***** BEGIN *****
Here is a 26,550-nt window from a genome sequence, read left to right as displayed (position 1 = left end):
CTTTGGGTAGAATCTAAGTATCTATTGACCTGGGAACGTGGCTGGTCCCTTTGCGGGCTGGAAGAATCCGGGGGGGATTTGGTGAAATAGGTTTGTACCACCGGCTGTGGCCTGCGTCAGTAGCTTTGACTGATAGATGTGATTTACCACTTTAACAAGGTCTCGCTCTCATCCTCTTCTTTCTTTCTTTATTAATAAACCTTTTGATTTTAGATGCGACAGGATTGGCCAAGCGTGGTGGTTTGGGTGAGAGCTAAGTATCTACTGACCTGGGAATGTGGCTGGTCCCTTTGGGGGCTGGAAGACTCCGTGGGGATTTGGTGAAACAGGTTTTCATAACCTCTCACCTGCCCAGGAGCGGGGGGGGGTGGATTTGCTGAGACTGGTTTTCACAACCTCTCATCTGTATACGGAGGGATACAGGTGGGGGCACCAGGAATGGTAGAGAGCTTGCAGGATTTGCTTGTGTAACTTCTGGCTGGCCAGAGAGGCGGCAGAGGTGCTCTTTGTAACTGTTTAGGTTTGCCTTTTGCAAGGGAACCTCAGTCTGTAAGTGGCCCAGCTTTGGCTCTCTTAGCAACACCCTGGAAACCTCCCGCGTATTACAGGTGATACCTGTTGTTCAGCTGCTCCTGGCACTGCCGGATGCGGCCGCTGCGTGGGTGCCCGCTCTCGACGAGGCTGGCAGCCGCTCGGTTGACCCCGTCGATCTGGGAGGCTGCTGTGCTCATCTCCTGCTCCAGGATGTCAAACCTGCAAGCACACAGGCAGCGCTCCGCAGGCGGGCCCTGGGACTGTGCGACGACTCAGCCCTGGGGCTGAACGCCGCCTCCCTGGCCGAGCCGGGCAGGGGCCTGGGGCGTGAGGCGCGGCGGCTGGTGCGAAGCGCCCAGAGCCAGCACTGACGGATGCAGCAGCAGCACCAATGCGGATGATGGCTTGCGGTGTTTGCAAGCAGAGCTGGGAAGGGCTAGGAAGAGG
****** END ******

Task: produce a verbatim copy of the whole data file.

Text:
Here is a 26,550-nt window from a genome sequence, read left to right as displayed (position 1 = left end):
CTTTGGGTAGAATCTAAGTATCTATTGACCTGGGAACGTGGCTGGTCCCTTTGCGGGCTGGAAGAATCCGGGGGGGATTTGGTGAAATAGGTTTGTACCACCGGCTGTGGCCTGCGTCAGTAGCTTTGACTGATAGATGTGATTTACCACTTTAACAAGGTCTCGCTCTCATCCTCTTCTTTCTTTCTTTATTAATAAACCTTTTGATTTTAGATGCGACAGGATTGGCCAAGCGTGGTGGTTTGGGTGAGAGCTAAGTATCTACTGACCTGGGAATGTGGCTGGTCCCTTTGGGGGCTGGAAGACTCCGTGGGGATTTGGTGAAACAGGTTTTCATAACCTCTCACCTGCCCAGGAGCGGGGGGGGGTGGATTTGCTGAGACTGGTTTTCACAACCTCTCATCTGTATACGGAGGGATACAGGTGGGGGCACCAGGAATGGTAGAGAGCTTGCAGGATTTGCTTGTGTAACTTCTGGCTGGCCAGAGAGGCGGCAGAGGTGCTCTTTGTAACTGTTTAGGTTTGCCTTTTGCAAGGGAACCTCAGTCTGTAAGTGGCCCAGCTTTGGCTCTCTTAGCAACACCCTGGAAACCTCCCGCGTATTACAGGTGATACCTGTTGTTCAGCTGCTCCTGGCACTGCCGGATGCGGCCGCTGCGTGGGTGCCCGCTCTCGACGAGGCTGGCAGCCGCTCGGTTGACCCCGTCGATCTGGGAGGCTGCTGTGCTCATCTCCTGCTCCAGGATGTCAAACCTGCAAGCACACAGGCAGCGCTCCGCAGGCGGGCCCTGGGACTGTGCGACGACTCAGCCCTGGGGCTGAACGCCGCCTCCCTGGCCGAGCCGGGCAGGGGCCTGGGGCGTGAGGCGCGGCGGCTGGTGCGAAGCGCCCAGAGCCAGCACTGACGGATGCAGCAGCAGCACCAATGCGGATGATGGCTTGCGGTGTTTGCAAGCAGAGCTGGGAAGGGCTAGGAAGAGG